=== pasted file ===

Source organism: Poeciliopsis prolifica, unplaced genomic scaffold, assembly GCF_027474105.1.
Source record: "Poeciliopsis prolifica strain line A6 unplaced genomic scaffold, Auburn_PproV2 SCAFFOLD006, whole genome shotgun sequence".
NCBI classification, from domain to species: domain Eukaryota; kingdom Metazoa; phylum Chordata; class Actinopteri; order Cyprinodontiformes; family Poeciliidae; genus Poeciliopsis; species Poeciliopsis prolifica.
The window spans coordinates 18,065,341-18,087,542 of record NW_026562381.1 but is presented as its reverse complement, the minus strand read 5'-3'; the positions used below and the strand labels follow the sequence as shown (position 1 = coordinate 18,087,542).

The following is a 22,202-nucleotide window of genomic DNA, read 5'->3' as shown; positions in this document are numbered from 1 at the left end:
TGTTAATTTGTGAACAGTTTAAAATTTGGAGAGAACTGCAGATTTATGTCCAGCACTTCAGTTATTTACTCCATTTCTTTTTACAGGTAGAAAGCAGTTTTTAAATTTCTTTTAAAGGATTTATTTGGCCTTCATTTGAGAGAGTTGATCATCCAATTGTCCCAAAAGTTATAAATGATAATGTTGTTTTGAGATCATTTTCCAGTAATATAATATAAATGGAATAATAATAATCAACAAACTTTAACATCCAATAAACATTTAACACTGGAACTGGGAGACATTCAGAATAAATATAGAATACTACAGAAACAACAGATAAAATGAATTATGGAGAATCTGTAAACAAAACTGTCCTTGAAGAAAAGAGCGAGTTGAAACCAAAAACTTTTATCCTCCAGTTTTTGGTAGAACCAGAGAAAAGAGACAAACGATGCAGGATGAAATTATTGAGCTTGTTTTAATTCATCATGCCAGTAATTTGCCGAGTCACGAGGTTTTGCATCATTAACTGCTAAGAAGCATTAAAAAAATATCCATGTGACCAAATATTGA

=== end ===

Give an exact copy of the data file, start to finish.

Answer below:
Source organism: Poeciliopsis prolifica, unplaced genomic scaffold, assembly GCF_027474105.1.
Source record: "Poeciliopsis prolifica strain line A6 unplaced genomic scaffold, Auburn_PproV2 SCAFFOLD006, whole genome shotgun sequence".
NCBI classification, from domain to species: domain Eukaryota; kingdom Metazoa; phylum Chordata; class Actinopteri; order Cyprinodontiformes; family Poeciliidae; genus Poeciliopsis; species Poeciliopsis prolifica.
The window spans coordinates 18,065,341-18,087,542 of record NW_026562381.1 but is presented as its reverse complement, the minus strand read 5'-3'; the positions used below and the strand labels follow the sequence as shown (position 1 = coordinate 18,087,542).

The following is a 22,202-nucleotide window of genomic DNA, read 5'->3' as shown; positions in this document are numbered from 1 at the left end:
TGTTAATTTGTGAACAGTTTAAAATTTGGAGAGAACTGCAGATTTATGTCCAGCACTTCAGTTATTTACTCCATTTCTTTTTACAGGTAGAAAGCAGTTTTTAAATTTCTTTTAAAGGATTTATTTGGCCTTCATTTGAGAGAGTTGATCATCCAATTGTCCCAAAAGTTATAAATGATAATGTTGTTTTGAGATCATTTTCCAGTAATATAATATAAATGGAATAATAATAATCAACAAACTTTAACATCCAATAAACATTTAACACTGGAACTGGGAGACATTCAGAATAAATATAGAATACTACAGAAACAACAGATAAAATGAATTATGGAGAATCTGTAAACAAAACTGTCCTTGAAGAAAAGAGCGAGTTGAAACCAAAAACTTTTATCCTCCAGTTTTTGGTAGAACCAGAGAAAAGAGACAAACGATGCAGGATGAAATTATTGAGCTTGTTTTAATTCATCATGCCAGTAATTTGCCGAGTCACGAGGTTTTGCATCATTAACTGCTAAGAAGCATTAAAAAAATATCCATGTGACCAAATATTGA